Southern Baptist Convention president Ronnie Floyd and 16 of his predecessors have penned an open letter to President Barack Obama, calling on him to do … something or other about ISIS.
This is one of the strangest documents I’ve ever seen produced by a group of religious leaders. Here is the body of the letter, unedited, in its entirety:
Since ISIS is a continuing threat to world peace in a way unknown to us since the Nazis of World War II, we humbly call upon you to use the influence and power of your distinguished office to take the necessary actions now in this urgent hour to bring an end to these human atrocities. The abuse, brutalization, and murder of children, women, and men that is occurring before the world calls our country to lead forward to bring this to an end.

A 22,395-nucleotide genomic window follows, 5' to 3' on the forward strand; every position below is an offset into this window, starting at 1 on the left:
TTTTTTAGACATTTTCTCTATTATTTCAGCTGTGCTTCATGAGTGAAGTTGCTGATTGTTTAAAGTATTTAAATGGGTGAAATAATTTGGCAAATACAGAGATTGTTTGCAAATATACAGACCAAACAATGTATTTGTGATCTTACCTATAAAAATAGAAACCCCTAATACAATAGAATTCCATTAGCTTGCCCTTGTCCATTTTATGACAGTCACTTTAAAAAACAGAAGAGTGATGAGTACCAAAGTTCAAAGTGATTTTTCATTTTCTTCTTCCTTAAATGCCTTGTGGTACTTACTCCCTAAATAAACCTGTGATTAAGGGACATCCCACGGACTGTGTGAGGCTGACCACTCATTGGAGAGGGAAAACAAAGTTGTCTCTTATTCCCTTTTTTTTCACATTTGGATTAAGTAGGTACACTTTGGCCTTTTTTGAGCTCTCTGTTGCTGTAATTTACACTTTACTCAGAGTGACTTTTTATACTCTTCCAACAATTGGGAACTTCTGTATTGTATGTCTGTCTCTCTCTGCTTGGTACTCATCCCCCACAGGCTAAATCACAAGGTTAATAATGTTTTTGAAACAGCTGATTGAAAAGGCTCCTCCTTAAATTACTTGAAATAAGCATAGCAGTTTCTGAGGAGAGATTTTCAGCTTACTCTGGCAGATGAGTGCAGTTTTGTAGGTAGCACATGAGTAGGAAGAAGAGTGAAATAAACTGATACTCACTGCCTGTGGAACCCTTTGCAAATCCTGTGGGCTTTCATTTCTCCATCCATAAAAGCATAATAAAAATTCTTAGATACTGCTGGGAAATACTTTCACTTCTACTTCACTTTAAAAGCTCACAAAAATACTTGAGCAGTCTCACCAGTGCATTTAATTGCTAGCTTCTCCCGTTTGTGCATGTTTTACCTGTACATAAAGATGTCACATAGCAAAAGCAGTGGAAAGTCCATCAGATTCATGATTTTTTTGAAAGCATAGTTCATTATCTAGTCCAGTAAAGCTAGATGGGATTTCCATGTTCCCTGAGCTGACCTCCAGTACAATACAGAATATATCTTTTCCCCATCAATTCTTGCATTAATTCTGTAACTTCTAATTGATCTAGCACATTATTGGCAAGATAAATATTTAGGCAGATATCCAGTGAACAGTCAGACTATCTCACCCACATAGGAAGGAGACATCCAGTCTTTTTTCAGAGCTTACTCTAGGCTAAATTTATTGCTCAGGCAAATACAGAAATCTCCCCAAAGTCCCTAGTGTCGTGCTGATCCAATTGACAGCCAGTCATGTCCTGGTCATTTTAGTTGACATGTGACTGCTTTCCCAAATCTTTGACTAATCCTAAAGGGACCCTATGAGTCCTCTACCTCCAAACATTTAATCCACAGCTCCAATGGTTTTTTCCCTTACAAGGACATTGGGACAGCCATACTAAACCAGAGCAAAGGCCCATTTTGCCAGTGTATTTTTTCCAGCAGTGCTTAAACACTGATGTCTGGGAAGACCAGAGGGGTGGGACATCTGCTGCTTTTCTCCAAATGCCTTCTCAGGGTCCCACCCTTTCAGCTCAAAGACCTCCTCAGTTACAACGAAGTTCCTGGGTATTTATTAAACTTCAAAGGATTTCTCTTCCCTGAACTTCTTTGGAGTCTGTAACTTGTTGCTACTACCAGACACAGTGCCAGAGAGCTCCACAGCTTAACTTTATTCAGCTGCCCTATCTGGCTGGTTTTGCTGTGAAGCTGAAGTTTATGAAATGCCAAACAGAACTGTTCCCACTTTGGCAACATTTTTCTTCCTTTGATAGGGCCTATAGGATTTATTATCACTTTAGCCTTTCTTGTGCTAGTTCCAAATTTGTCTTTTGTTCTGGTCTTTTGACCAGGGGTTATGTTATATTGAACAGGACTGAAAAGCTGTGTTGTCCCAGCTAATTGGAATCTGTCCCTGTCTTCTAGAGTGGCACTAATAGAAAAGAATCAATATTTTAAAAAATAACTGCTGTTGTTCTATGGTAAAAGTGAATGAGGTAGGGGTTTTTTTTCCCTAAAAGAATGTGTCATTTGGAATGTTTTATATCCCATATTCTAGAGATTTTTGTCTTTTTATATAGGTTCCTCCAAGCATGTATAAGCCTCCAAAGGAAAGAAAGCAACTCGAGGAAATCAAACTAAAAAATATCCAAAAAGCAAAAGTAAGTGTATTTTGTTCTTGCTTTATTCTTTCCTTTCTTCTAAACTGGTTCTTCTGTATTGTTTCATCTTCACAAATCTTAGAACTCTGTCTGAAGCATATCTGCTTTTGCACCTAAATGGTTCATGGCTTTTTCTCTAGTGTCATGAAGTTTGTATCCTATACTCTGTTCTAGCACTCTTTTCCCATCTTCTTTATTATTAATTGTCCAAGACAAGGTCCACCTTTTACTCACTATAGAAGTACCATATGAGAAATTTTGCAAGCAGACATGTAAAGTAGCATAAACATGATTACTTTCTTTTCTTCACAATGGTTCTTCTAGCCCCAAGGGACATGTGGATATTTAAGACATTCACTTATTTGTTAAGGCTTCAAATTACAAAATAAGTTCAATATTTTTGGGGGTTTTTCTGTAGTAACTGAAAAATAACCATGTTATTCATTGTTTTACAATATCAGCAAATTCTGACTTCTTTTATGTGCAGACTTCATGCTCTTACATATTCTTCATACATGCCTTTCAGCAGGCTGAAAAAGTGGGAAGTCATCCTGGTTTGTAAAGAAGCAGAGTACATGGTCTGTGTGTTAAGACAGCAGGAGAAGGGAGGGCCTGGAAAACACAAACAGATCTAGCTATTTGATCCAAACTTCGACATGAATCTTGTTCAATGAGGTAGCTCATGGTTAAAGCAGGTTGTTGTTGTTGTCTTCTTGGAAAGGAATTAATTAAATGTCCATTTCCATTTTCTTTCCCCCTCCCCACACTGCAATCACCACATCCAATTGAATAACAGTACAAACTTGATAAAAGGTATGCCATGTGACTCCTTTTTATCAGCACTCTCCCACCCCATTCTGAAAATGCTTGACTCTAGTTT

As you do this, please know that we are not only praying for you, but assure you that you will have the unequivocal support of the vast majority of America’s largest, and some say most multi-ethnic and multi-lingual, Protestant denomination in America. The world will applaud your courage and compassion as you defend those that Scripture calls “the least of these.”
Mr. President, just as Esther led forward for the deliverance of the Jews in her day, we believe you also “have come to the kingdom for such a time as this.” You have been given an historical moment to lead in protecting the people and the principle of religious freedom in the world. We are praying for you to have wisdom and courage in this hour.
These former presidents of our Convention join me, the current President of the Southern Baptist Convention, in making this humble, but urgent appeal to you.